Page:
Parkinson’s disease is a neurodegenerative disease in which parts of the brain become progressively damaged over the course of many years, leading to severe motor impairment.
The disease is caused by the death of nerve cells in part of the brain called the substantia nigra, which leads to a reduction of dopamine, a chemical that plays a vital role in regulating body movements. It is not currently known what causes the loss of nerve cells in the brain.
More than ten million people are living with Parkinson’s worldwide, and there is no cure – but researchers and pharmaceutical companies alike are working to develop potential vaccines that could prevent people from developing the condition.
How would a Parkinson’s vaccine work?
Parkinson’s is associated with the accumulation of Lewy bodies – tiny deposits of a protein called alpha-synuclein (a-syn) – in the brain. Preventing the build-up of Lewy bodies and removing existing clumps could be an effective way to treat the disease.
Current approaches to Parkinson’s vaccines involve the introduction of a molecule that induces the body to produce its own antibodies against a-syn, resulting in active immunity. It is hoped the antibodies will cling to a-syn build-ups and help to break them down.
Projects in the pipeline
A Phase I trial of Affitope PD01A, a compound developed by clinical-stage biotech AFFiRiS, demonstrated the vaccine candidate’s long-term safety, efficacy and tolerability. In the study, PD01A appeared to provide the longest benefit when administered as an initial shot followed by a booster.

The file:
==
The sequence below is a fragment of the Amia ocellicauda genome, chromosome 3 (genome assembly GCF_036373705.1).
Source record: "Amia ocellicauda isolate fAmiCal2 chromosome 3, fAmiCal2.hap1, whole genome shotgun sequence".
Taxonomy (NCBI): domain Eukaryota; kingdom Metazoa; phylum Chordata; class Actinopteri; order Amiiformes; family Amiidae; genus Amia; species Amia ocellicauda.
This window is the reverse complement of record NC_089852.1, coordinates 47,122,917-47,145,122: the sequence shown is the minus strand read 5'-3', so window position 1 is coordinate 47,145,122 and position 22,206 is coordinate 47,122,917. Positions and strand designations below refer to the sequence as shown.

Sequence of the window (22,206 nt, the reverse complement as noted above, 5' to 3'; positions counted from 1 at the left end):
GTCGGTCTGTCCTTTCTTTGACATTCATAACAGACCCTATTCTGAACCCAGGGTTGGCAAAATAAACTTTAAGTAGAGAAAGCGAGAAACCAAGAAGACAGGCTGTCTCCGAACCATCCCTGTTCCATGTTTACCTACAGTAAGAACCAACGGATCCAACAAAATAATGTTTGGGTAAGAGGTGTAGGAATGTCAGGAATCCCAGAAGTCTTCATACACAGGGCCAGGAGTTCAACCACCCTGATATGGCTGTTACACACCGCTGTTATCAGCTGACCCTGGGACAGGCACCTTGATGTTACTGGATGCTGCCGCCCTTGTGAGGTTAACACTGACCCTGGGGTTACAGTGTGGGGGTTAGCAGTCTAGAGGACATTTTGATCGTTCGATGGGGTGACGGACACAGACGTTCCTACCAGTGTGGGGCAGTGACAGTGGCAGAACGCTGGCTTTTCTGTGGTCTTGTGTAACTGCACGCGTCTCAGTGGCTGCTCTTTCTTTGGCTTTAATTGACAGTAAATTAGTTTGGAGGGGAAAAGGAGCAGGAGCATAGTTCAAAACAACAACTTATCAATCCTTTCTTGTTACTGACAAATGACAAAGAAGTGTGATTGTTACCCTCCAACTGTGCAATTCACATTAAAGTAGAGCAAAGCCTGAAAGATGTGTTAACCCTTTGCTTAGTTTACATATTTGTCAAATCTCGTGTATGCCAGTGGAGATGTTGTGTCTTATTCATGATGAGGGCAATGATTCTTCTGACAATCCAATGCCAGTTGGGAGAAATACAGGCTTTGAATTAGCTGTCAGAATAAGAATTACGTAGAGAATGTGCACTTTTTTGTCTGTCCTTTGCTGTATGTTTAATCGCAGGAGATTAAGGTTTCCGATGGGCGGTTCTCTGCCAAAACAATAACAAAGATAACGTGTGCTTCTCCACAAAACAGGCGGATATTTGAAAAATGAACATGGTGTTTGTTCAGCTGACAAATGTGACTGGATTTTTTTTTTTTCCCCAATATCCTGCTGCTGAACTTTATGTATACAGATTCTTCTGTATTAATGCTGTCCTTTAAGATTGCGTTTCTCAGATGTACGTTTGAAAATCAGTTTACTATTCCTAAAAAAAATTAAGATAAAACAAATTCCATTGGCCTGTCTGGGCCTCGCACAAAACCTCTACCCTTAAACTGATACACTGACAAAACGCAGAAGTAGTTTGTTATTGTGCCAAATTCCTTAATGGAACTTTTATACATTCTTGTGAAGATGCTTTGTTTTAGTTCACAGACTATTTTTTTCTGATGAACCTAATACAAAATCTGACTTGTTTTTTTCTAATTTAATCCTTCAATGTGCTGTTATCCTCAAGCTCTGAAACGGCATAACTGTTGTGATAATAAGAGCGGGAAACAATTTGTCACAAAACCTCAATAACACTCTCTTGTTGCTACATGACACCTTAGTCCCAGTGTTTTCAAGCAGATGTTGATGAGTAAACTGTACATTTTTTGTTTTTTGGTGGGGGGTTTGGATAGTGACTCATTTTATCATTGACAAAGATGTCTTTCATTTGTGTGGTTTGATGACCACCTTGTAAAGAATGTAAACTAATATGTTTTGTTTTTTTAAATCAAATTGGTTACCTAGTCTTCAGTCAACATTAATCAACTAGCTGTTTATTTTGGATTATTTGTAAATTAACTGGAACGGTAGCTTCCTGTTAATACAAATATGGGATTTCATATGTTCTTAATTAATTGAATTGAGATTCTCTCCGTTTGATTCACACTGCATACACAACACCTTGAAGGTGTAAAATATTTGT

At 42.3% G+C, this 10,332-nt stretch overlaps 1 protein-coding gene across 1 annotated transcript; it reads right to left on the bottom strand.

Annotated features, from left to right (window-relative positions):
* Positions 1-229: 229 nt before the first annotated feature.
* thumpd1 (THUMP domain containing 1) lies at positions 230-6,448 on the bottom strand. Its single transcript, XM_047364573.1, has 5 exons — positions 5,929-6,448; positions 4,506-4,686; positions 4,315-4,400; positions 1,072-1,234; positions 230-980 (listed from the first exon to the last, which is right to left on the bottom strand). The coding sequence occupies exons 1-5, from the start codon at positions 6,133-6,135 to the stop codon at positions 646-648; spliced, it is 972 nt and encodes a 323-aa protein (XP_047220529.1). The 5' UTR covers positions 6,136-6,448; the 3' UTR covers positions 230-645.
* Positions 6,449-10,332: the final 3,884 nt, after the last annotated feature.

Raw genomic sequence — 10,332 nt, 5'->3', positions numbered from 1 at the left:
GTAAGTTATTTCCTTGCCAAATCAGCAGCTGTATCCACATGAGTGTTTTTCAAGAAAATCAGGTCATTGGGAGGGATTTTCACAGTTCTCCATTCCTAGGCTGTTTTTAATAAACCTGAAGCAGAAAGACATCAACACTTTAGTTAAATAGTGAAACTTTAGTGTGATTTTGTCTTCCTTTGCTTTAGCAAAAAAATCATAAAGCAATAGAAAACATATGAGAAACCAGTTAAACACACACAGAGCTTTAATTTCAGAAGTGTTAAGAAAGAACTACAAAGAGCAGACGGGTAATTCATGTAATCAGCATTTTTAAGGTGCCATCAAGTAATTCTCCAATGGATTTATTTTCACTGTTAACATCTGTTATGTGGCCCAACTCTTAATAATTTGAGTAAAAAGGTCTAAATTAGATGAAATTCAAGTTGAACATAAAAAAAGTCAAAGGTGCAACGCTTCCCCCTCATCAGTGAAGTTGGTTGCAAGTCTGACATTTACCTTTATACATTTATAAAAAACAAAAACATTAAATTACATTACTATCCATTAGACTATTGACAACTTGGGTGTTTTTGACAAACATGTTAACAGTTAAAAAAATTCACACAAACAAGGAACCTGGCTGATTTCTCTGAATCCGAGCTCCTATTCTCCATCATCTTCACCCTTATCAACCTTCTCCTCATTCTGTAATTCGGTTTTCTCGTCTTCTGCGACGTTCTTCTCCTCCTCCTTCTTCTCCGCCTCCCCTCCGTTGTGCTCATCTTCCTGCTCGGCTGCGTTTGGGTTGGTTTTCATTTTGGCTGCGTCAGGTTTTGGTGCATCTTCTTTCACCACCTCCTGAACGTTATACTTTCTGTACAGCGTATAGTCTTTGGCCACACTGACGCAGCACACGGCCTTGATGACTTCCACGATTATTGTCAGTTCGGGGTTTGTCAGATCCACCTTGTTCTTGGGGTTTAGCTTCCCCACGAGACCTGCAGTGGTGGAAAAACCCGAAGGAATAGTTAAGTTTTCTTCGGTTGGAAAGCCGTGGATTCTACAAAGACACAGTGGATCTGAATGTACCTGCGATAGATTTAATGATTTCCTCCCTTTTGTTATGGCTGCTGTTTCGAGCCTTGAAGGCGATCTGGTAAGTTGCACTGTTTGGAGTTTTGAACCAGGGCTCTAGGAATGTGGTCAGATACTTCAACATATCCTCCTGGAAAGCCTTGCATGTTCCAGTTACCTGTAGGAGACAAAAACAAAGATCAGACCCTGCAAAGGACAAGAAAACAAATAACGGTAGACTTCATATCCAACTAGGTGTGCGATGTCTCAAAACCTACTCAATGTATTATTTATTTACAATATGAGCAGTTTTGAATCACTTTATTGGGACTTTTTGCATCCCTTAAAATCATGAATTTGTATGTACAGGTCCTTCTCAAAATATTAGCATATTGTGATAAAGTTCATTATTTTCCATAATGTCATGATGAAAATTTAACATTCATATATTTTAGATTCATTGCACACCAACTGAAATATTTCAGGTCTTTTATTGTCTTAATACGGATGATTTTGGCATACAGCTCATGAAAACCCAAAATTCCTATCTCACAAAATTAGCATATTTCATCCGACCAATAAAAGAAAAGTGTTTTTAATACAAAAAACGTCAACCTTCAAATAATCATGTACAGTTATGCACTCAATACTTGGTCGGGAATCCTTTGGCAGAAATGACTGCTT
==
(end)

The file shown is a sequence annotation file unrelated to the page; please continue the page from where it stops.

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In 2020, AFFiRiS announced it was preparing to advance PD01A into Phase II trials. This July, neurodegenerative disease-focused AC Immune acquired AFFiRiS’s portfolio of therapeutics targeting alpha-synuclein, including the company’s Parkinson’s vaccine candidate.
AC Immune has said it will immediately launch clinical development of ACI-7104, the optimised formulation of PD01A, into an adaptive, biomarker-based Phase II study. The trial will evaluate an initial dose-response of ACI-7104, focusing on immunogenicity against a-syn and pathological a-syn species. The progression of motor and non-motor symptoms of Parkinson’s disease will also be monitored, along with digital, imaging and fluid biomarkers.
Another Parkinson’s vaccine candidate is UB312, a synthetic peptide-based vaccine developed by United Neuroscience, which recently merged with COVAXX to form biotech company Vaxxinity. UB312 is currently in Phase I trials to assess its safety, tolerability, and immunogenicity in healthy participants and in participants with Parkinson’s disease. The study is expected to be completed in June 2022.